2005 Volume 38 Issue 12 Pages 1793-1797
Case 1: A 68-year-old man with chronic renal failure and arteriosclersis obliterans was referred to the department of internal medicine because of abdominal cramps, nausea and vomiting. He had been treated with sulindac for left knee joint pain. Laboratory findings revealed severe metabolic acidosis and the elevated levels of serum creatinine and potassium. Hemodialysis was performed immediately although his symptoms worsened. Since computed tomography of the abdomen showed intra-abdominal free air, he was diagnosed as having gastrointestinal perforation. The patient underwent laparotomy, and the ileum was partially resected. An ulcer on the perforated lesion of the ileum was found.
Case 2: A 72-year-old man, with a previous history of myocardial infarction and arteriosclerosis obliterans, was admitted to our hospital because of ileus. He had been on maintenance hemodialysis and was treated with loxoprofen for leg pain. Blood cell count showed leukocytosis, and blood chemistry showed an elevated level of CRP. As computed tomography showed abdominal free air and ascites, perforation of the gastrointestinal tract was diagnosed. The patient underwent laparotomy, and perforation of the jejunum was found.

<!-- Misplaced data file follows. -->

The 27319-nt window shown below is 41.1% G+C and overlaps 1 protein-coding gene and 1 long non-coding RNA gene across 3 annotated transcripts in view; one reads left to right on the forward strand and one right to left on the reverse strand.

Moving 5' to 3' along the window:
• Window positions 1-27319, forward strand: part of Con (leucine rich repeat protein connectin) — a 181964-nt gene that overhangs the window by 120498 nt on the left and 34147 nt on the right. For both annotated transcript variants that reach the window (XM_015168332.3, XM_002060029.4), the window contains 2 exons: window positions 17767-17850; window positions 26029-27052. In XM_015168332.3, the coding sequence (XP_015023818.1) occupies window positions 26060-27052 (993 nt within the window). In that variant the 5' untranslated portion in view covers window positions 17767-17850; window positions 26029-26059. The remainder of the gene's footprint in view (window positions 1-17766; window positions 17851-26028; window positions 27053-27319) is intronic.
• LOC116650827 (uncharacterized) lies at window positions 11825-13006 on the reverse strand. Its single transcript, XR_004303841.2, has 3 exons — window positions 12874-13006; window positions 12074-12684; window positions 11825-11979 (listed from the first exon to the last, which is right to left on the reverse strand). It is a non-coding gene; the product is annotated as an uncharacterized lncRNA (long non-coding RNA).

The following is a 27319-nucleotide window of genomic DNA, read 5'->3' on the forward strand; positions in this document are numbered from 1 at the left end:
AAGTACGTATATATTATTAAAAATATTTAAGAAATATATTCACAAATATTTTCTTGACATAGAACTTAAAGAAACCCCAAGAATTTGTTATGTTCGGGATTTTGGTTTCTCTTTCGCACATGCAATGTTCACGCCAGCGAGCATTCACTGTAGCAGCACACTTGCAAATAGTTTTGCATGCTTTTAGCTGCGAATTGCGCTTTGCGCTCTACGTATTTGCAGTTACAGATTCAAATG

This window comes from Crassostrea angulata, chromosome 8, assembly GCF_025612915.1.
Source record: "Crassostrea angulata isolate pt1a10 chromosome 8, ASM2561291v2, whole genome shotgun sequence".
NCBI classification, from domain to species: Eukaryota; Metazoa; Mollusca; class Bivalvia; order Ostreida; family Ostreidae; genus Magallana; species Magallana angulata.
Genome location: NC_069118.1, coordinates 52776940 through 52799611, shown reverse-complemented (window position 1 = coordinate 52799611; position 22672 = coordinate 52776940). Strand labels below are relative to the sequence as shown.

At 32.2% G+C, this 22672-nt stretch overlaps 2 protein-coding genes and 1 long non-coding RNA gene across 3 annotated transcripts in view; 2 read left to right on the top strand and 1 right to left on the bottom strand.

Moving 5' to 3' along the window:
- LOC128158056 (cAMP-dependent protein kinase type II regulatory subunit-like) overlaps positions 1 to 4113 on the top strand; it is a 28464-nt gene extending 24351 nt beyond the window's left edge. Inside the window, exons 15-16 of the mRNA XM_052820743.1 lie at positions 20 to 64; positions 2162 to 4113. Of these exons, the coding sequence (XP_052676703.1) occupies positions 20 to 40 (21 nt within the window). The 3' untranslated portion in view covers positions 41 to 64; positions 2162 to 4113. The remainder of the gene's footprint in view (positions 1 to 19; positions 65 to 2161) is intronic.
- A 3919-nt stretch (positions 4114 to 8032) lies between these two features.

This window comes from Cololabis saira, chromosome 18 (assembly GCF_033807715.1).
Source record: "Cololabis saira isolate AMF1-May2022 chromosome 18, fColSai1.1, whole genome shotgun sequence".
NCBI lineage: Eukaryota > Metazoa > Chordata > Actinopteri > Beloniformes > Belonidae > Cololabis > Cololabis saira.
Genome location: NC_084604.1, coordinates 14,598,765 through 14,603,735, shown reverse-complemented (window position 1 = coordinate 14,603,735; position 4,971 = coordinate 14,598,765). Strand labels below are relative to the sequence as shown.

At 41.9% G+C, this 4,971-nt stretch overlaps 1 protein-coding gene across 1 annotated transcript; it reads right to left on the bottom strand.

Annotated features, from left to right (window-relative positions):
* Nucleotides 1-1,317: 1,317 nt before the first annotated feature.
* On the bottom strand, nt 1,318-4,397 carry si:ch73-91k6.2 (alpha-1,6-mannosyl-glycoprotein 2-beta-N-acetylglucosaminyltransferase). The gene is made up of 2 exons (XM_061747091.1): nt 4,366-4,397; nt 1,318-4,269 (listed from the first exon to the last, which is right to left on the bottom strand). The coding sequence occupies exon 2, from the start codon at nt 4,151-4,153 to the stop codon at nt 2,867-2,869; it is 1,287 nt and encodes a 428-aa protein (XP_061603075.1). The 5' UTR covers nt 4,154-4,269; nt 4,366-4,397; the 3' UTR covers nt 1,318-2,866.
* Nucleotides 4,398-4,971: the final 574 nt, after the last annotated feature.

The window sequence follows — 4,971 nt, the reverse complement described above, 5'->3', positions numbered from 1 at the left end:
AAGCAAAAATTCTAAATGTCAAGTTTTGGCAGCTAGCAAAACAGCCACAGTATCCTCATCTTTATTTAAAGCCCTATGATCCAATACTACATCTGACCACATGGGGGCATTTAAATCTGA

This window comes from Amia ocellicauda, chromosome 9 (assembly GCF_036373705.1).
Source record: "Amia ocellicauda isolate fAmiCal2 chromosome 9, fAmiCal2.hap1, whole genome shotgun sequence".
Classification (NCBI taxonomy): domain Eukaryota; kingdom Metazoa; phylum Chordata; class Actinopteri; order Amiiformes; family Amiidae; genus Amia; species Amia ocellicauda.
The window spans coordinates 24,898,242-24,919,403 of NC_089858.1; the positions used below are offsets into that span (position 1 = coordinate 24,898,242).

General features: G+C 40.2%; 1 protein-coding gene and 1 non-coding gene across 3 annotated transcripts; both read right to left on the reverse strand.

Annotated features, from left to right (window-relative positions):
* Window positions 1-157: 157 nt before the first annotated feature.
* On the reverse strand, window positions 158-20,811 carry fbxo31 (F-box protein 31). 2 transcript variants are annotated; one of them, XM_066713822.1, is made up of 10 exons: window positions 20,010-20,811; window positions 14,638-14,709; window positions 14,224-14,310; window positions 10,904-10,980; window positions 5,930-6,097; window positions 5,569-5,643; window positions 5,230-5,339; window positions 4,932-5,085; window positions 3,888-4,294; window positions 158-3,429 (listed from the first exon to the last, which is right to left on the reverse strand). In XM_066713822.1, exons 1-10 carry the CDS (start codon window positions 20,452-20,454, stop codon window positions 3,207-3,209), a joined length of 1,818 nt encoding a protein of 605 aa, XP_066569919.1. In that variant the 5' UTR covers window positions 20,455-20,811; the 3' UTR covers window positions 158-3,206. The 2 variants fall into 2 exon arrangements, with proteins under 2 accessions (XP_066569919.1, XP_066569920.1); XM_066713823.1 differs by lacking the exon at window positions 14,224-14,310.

Nonsteroidal anti-inflammatory drug (NSAID)-induced small intestinal perforation is relatively rare complication. However, recent studies have confirmed that the small intestine is a common site for adverse effects of NSAIDs. Therefore, intestinal injury and ulceration induced by NSAIDs should be considered in patients with chronic renal failure who complain of chronic pain and are being treated with NSAIDs.